After more than 20 years, $15 billion in joint investment by the Australian and NSW Governments and more than 40,000 pairs of hands on the job, the final section of road paving has been completed on Australia’s biggest ever regional road project, the Pacific Highway upgrade.
Deputy Prime Minister and Minister for Infrastructure, Transport and Regional Development Michael McCormack said the finish line for the duplication of the Pacific Highway between Hexham and the Queensland border was now firmly in sight, after the final truckloads of material from local quarries made their way on site to complete travel lanes.
“The greatest dividend from this investment is the improvement in safety for road users – whether you’re travelling on it every day or once a year on family holidays,” the Deputy Prime Minister said.
“The death toll on the highway has reduced by more than 50 per cent since work began to make the entire length four lane dual carriageway.
“It has been a remarkable feat of engineering. At completion, there will be 170 bridges over rivers, creeks, and floodplains, including new major bridges crossing the Clarence and Richmond rivers. The travel distance between Woolgoolga and Ballina will be about 13 kilometres shorter and about 25 minutes faster.
“We want to get people where they need to be sooner and safer and upon completion, the Pacific Highway upgrades will mean that people can get from Hexham to the Queensland border in two and a half hours less time than they would have previously, before the upgrades started.”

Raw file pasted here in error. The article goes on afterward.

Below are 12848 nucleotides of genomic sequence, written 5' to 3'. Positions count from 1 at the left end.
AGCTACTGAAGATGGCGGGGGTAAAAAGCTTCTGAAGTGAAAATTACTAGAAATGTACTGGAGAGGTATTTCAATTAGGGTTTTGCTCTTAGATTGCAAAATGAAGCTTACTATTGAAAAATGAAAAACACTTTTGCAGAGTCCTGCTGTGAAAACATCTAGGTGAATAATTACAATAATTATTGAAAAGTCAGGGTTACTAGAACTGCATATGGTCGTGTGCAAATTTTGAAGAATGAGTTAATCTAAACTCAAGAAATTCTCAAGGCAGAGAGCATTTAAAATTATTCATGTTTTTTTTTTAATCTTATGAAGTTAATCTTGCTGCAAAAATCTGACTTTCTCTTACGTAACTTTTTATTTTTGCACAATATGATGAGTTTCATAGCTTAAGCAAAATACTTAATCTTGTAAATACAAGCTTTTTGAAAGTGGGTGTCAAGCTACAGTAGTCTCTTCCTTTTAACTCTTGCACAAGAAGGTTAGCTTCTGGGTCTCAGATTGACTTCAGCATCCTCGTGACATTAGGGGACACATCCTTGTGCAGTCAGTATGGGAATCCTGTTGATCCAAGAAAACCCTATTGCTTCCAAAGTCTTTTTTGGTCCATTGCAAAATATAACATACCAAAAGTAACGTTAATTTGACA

New South Wales Acting Deputy Premier and Minister for Regional Transport and Roads Paul Toole said the Pacific Highway duplication was a huge undertaking, made even more challenging by bushfires and COVID-19. He thanked the workforce for getting the job done and the north coast of NSW for supporting the project.
“It is the culmination of over two decades of work on the Pacific Highway, but the final section, the Woolgoolga to Ballina upgrade, has been a mammoth task in itself,” Mr Toole said.
“Over the past five years, our workforce has moved more than 15 million cubic metres of earth, pumped 785,000 cubic metres of concrete and 240,000 tonnes of asphalt for paving on this final section. During peak construction, we’ve seen a record of 25,000 tonnes of material, or 800 truckloads, delivered in a single day.
“This section of the upgrade alone has been an important economic and employment driver for northern NSW, with 3000 people directly employed at its peak and many other indirect jobs created by the project.
“The project engaged 10 local quarries to supply the rock, sand and gravel required for pavement and other construction activities, including earthwork and drainage.”
The final trucks deposited materials to finish paving the travel lanes on the eight-kilometre Wells Crossing to Glenugie stretch of the upgrade.
The final section of the upgrade is expected to open to traffic in December 2020, with finishing works continuing into 2021. Motorists are encouraged to plan their journeys ahead, as traffic conditions continue to change and there will still be truck movements in and out of the area. around the upgrade.